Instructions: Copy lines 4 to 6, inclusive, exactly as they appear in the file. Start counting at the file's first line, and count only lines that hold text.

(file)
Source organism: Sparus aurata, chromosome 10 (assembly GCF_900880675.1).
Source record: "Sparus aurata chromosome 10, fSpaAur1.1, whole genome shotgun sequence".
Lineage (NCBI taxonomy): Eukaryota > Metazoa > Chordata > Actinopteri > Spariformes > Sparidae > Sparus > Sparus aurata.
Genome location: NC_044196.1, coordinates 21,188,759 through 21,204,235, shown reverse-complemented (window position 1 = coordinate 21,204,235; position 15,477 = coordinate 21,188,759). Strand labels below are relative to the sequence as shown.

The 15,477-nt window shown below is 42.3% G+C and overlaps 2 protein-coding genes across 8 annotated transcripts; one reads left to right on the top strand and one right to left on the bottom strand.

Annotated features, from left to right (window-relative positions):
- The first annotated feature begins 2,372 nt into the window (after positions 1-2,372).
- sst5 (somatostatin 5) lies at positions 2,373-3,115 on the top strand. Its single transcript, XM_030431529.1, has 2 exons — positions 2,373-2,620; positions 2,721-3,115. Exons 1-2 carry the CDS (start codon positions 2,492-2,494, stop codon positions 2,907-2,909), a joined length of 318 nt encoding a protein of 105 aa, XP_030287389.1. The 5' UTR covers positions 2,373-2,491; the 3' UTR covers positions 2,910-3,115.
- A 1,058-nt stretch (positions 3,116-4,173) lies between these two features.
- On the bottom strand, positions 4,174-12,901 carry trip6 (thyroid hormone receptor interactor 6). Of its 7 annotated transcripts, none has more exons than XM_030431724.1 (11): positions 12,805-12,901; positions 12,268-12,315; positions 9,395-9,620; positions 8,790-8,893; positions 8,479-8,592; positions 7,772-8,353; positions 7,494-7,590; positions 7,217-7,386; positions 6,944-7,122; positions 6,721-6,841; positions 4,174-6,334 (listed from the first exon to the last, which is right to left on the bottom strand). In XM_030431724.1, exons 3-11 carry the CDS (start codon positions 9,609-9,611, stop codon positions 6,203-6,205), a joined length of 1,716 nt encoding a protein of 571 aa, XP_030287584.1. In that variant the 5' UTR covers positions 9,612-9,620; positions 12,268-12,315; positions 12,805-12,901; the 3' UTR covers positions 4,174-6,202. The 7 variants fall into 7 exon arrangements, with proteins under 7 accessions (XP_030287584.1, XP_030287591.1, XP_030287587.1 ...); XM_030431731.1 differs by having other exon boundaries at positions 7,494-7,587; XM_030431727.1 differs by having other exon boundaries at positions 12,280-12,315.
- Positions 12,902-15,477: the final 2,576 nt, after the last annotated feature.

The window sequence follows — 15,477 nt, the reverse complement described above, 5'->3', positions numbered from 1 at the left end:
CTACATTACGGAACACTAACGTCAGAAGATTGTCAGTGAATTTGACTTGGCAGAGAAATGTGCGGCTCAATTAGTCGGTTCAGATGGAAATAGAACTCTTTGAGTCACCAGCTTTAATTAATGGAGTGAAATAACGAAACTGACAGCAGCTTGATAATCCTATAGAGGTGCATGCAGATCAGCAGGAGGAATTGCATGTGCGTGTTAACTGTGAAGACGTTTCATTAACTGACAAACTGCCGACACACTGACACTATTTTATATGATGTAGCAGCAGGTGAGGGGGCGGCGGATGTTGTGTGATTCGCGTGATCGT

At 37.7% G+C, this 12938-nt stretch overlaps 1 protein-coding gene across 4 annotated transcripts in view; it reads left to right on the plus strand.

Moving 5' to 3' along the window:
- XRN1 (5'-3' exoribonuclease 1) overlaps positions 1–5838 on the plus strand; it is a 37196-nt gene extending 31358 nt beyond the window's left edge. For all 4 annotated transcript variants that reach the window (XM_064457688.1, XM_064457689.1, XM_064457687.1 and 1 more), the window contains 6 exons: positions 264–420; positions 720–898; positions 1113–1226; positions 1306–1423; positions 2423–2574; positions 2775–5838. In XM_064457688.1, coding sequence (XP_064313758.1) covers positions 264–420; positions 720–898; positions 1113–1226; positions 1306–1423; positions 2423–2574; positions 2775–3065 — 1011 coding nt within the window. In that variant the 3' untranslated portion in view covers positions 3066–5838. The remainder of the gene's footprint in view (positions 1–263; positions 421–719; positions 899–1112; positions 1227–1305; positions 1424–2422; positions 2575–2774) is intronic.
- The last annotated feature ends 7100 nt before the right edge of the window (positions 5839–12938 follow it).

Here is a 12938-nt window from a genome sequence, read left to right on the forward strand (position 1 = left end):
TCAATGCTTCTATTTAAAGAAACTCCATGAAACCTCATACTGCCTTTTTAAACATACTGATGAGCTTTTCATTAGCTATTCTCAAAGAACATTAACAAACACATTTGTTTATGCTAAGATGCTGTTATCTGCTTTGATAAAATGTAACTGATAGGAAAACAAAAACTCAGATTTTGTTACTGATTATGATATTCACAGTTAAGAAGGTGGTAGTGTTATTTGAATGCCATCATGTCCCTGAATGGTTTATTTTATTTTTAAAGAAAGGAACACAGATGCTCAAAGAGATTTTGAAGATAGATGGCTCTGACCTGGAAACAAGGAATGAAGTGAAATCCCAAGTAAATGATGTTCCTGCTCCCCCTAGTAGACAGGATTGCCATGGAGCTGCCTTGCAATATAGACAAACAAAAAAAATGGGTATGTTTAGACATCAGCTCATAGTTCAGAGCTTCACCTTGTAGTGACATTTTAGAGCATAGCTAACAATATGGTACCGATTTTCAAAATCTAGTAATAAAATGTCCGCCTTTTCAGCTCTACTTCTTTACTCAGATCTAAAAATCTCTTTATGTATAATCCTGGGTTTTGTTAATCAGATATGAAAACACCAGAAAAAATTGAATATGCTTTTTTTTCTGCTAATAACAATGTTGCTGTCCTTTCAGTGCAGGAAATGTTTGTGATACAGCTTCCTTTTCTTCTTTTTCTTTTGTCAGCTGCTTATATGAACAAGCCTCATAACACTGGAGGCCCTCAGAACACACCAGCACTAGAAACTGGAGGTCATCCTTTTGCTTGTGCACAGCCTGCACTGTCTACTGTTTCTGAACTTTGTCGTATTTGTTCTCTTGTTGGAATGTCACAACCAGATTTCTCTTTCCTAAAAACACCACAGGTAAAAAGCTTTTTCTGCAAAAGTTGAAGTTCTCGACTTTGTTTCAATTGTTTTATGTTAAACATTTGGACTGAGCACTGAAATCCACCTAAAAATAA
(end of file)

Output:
Genome location: NC_044196.1, coordinates 21,188,759 through 21,204,235, shown reverse-complemented (window position 1 = coordinate 21,204,235; position 15,477 = coordinate 21,188,759). Strand labels below are relative to the sequence as shown.

The 15,477-nt window shown below is 42.3% G+C and overlaps 2 protein-coding genes across 8 annotated transcripts; one reads left to right on the top strand and one right to left on the bottom strand.

Annotated features, from left to right (window-relative positions):